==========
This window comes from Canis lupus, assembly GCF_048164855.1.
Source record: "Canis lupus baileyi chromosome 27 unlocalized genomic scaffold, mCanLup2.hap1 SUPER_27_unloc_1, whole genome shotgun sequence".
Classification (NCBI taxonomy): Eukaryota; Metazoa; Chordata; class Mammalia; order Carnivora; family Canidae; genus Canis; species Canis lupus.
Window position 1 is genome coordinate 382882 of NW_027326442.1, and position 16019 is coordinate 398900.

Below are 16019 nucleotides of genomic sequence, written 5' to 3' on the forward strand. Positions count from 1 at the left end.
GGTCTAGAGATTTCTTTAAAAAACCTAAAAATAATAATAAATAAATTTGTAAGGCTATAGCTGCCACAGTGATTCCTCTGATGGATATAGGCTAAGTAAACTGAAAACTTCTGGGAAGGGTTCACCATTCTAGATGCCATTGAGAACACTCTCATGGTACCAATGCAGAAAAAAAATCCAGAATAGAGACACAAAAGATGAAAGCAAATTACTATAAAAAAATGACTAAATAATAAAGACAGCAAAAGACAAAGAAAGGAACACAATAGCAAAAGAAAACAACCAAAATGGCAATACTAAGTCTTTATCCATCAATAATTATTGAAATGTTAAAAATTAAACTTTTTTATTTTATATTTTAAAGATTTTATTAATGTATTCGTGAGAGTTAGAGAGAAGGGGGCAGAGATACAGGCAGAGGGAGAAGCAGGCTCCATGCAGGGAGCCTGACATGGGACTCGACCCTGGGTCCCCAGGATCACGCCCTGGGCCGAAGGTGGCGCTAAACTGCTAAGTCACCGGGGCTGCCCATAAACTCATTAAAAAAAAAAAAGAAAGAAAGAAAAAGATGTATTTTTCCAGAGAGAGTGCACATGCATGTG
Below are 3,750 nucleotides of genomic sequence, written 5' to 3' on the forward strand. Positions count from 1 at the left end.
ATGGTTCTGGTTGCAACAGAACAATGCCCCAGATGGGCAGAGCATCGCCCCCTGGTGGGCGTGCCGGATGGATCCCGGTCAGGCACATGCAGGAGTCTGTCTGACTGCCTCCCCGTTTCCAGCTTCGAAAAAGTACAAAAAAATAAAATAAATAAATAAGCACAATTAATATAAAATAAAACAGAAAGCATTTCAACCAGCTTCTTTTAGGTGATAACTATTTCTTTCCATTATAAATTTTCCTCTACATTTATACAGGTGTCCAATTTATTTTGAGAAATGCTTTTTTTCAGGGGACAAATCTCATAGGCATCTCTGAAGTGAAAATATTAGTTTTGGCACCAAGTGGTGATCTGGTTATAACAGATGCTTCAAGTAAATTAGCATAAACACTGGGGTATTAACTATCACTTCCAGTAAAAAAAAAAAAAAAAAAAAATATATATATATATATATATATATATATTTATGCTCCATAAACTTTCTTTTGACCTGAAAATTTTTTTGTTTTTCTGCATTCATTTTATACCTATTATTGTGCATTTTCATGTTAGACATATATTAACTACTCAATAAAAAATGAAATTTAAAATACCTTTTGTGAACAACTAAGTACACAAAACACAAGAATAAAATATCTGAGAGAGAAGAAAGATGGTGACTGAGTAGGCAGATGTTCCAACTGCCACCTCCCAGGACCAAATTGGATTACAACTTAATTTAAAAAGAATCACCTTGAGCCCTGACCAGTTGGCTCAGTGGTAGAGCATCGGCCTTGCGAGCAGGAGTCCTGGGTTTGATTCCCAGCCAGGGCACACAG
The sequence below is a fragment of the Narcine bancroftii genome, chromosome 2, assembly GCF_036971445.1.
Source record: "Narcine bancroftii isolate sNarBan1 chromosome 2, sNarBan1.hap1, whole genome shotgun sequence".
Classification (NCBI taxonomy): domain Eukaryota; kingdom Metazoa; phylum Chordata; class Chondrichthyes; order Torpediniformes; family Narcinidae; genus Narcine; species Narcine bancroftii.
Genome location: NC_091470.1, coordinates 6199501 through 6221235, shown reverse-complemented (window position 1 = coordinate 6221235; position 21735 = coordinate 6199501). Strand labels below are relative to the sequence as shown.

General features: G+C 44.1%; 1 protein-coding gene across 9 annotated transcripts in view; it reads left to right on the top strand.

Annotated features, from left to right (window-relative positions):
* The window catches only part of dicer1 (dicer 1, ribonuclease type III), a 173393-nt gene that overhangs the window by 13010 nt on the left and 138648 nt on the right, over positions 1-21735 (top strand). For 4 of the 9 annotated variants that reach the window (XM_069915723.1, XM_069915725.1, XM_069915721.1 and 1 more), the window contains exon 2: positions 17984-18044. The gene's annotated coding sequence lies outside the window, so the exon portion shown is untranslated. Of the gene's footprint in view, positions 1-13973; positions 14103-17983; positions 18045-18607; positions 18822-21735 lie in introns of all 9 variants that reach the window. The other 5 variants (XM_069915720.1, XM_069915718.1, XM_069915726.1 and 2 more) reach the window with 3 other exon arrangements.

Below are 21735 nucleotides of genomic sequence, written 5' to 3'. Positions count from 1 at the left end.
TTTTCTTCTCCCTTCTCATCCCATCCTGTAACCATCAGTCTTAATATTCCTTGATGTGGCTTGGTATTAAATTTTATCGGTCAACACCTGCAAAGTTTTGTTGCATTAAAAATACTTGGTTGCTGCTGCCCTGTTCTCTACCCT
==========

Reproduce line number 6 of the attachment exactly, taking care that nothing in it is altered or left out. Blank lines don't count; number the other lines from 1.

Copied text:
GGTCTAGAGATTTCTTTAAAAAACCTAAAAATAATAATAAATAAATTTGTAAGGCTATAGCTGCCACAGTGATTCCTCTGATGGATATAGGCTAAGTAAACTGAAAACTTCTGGGAAGGGTTCACCATTCTAGATGCCATTGAGAACACTCTCATGGTACCAATGCAGAAAAAAAATCCAGAATAGAGACACAAAAGATGAAAGCAAATTACTATAAAAAAATGACTAAATAATAAAGACAGCAAAAGACAAAGAAAGGAACACAATAGCAAAAGAAAACAACCAAAATGGCAATACTAAGTCTTTATCCATCAATAATTATTGAAATGTTAAAAATTAAACTTTTTTATTTTATATTTTAAAGATTTTATTAATGTATTCGTGAGAGTTAGAGAGAAGGGGGCAGAGATACAGGCAGAGGGAGAAGCAGGCTCCATGCAGGGAGCCTGACATGGGACTCGACCCTGGGTCCCCAGGATCACGCCCTGGGCCGAAGGTGGCGCTAAACTGCTAAGTCACCGGGGCTGCCCATAAACTCATTAAAAAAAAAAAAGAAAGAAAGAAAAAGATGTATTTTTCCAGAGAGAGTGCACATGCATGTG